Type 1 Diabetes (Juvenile Diabetes)Victoria Klech & Genesis Geddis
Type 1 Diabetes Background
Type 1 Diabetes occurs predominantly in children and young adults.
It is formerly known as juvenile diabetes.
Five percent of people with diabetes are diagnosed with Type 1.
Having Type 1 Diabetes means one is unable to produce insulin, which is a hormone that the body is dependent upon for obtaining glucose from the bloodstream. Glucose provides to energy to bodily cells.
Treatment involves insulin therapy which can allow young children to manage the effects of their condition and live a long life.
It is caused by the body's immune system's destruction of beta cells in the islet tissue of the pancreas which produce insulin.
Without proper management this can result in dehydration, weight loss, diabetic ketoacidosis (DKA), the breaking down of fat cells creating ketones. This causes extra glucose and acid buildup.
Dietary Guidelines for Type 1 Diabetics
Limit abundant amounts of fat and carbohydrates in diet. Carbohydrates should be limited to 45-60 grams per meal.
A ratio of 55:20:25 of carbs:fats:protein is ideal.
Limit protein servings to less than six ounces with each meal
Optimal diet includes maximum nutrition which limits sugar, carbohydrates, and sodium
Vegetables that contain low amounts of carbohydrates but are plentiful in vitamins, minerals, and fiber are beneficial (ex. beets, carrots, tomatoes)
Whole grains over refined and whole fruit juice are preferred because they are nutrient dense carbohydrates with fiber that do not raise blood sugar levels
Eating smaller meals and progressively snacking throughout the day can make your blood sugar easier to monitor and prevent levels from peaking
How Do You Monitor Blood Sugar Daily and Long Term Including A1C
To monitor blood sugar daily one can use a blood sugar monitor. It is the main tool for evaluating diabetes control along with keeping a log of your results
The steps for checking your blood sugar with a monitor are: 1. Insert a test strip into the meter, washing hands prior to this 2. Get a drop of blood from the side of your fingertip with the lancing device 3. Touch and hold the edge of the test strip to the drop of blood, and wait for the result. 4. The blood glucose level will appear on the meter's display.
Blood glucose targets are individualized based on factors such as how long an individual has had diabetes and their life expectancy.
Target A1C is 7%
Before a meal preprandial plasma glucose should be 80–130 mg/dl
1-2 hours after beginning of the meal (Postprandial plasma glucose) should be less than 180 mg/dl
A blood sugar monitor should be used two to three times daily to monitor blood glucose levels
Lifestyle and Exercise Information
Exercise is vital to type 1 diabetes treatment. It helps manage diabetes and prevent long-term complications by controlling blood glucose levels along with the traditional effects of exercise such as lower blood pressure, weight control, muscle growth, stronger bones, and energy gain.
Prior to starting a new exercise regimen a full physical should be done to determine if an individual is ready to be more active.
A good balance of aerobic, strength training, and flexibility work is necessary and completing thirty minutes of exercise training.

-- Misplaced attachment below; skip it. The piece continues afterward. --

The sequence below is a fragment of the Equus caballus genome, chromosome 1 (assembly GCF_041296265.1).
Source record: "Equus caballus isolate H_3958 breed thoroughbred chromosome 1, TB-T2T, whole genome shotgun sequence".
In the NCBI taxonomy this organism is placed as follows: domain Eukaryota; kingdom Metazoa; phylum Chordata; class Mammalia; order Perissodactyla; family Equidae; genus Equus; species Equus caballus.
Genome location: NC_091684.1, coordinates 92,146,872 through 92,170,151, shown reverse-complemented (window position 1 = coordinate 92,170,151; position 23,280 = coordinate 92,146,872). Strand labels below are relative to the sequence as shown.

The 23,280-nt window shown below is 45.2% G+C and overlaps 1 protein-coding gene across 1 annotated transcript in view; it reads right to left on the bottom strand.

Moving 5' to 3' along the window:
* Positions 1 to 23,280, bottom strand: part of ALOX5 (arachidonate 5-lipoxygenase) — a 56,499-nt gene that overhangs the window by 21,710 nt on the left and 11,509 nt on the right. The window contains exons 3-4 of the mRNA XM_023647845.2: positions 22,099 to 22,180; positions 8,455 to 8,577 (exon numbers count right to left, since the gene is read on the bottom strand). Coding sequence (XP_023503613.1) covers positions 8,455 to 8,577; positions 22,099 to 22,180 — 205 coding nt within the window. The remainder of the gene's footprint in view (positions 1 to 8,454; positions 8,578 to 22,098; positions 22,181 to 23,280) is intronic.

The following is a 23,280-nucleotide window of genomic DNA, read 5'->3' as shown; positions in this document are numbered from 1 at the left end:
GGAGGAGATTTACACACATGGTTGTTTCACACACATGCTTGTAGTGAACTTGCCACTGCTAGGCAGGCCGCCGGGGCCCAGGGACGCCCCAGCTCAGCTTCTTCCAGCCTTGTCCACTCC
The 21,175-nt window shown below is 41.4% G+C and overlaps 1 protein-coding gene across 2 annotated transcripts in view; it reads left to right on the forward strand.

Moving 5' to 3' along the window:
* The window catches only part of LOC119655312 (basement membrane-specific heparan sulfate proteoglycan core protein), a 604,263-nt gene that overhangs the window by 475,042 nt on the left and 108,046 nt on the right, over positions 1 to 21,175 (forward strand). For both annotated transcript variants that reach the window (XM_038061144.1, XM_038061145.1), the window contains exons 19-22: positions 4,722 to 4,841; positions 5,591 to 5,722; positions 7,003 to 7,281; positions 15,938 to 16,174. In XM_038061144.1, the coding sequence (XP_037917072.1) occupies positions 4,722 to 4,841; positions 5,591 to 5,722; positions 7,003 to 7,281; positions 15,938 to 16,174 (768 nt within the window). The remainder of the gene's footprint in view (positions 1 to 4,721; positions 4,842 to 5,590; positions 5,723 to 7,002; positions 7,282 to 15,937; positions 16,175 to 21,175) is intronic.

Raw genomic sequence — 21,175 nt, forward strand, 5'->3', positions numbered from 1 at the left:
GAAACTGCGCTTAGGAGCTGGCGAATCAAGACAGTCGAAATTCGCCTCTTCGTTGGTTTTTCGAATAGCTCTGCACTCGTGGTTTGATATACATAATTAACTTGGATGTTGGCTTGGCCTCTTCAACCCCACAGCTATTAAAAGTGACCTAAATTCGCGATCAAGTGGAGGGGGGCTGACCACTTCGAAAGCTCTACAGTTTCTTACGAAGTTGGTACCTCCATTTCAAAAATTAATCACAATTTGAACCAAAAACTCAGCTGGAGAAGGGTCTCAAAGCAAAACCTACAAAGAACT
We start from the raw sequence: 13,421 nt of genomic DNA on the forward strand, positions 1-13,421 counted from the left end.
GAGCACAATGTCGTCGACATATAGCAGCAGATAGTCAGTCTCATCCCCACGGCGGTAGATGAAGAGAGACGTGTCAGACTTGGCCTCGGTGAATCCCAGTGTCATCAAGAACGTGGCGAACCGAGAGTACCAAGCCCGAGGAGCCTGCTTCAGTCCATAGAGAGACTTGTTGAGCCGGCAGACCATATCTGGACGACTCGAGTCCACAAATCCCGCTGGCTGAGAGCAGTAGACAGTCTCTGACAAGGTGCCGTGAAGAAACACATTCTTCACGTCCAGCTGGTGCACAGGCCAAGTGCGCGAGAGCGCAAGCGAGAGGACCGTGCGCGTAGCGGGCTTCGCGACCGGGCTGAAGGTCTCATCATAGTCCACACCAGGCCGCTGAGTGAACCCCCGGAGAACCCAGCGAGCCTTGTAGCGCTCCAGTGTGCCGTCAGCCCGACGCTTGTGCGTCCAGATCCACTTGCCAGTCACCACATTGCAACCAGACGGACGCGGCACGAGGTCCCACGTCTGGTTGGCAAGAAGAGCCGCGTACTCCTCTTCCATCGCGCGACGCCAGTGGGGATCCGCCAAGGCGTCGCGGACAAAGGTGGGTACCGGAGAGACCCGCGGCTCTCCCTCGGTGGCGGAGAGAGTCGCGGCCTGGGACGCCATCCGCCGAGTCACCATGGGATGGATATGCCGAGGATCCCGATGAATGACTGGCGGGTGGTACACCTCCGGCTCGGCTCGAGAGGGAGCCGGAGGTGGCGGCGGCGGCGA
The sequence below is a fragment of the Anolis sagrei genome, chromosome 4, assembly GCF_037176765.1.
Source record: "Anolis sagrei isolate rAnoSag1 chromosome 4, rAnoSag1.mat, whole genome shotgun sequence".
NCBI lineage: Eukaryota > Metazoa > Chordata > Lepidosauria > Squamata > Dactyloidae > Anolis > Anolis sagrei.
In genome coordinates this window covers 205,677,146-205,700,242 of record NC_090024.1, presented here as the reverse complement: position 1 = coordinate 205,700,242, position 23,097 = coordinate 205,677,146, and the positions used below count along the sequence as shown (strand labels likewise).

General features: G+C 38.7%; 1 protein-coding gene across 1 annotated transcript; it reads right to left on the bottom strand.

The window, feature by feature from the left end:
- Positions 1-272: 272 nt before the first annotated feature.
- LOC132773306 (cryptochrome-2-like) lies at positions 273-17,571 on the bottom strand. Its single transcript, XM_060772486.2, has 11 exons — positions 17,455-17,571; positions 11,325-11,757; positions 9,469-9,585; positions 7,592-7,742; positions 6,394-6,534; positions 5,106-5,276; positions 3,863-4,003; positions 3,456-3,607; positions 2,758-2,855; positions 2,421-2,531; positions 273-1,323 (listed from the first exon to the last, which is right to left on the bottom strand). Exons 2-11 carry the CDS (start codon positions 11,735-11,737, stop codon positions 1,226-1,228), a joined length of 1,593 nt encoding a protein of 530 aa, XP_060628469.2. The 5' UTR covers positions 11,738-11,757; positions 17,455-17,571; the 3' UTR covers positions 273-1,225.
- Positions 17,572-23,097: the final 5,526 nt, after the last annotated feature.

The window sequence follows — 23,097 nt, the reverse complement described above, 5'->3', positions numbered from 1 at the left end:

If blood glucose level is less than 100 mg/dl before you commence your exercise activity, one should eat a small carbohydrate snack to increase blood glucose and reduce risk of hypoglycemia.
Do not engage in vigorous in strenuous activity if ketones are found in your urine.
Jack Fitzpatrick Jack Fitzpatrick, AFL player, living with type 1 diabetes
Jack Fitzpatrick is living proof that you can achieve anything you want when living with diabetes. The 24-year old forward/ruckman for the Melbourne Football Club was diagnosed with type 1 diabetes in June 2012, two weeks shy of his 21st birthday. The two metre tall man dubbed ‘The Fitz’ made his AFL debut in 2011. He believes that living with type 1 diabetes is an “interesting challenge” but that the right attitude and, in his case, playing footy help to lead a normal life. "It gives you something to look forward to and you don't wallow in self-pity,” says the Demons player. He checks his blood glucose levels during every game at quarter time and half time, making sure he doesn’t develop hypoglycaemia (‘hypo’, caused by low blood glucose levels). If left untreated, hypoglycaemia can lead to serious medical problems including loss of consciousness, convulsions or seizures requiring emergency treatment. He often involves his trainers in his diabetes management and jokes that they help keeping him alive. Since changing to a low carb/high fat diet and after a period of adaption, he was able to reduce his insulin intake. He now only injects long-acting insulin at night, instead of having needles at every meal. This has given him greater flexibility in his diabetes management whilst being able to train fully at high intensity, without losing strength. Jack is well aware of being a role-model for young people living with diabetes. “I really enjoy being able to tell them about my story and that with careful management, they will be able to live a completely normal life,” says Jack. Similar to how professional athletes with diabetes, like Jack, work with a team of coaches, dieticians and exercise experts to achieve certain results, we encourage all people with diabetes to see an Accredited Practicing Dietitian in conjunction with their diabetes team for individualized advice. The needs of each individual with diabetes are different.
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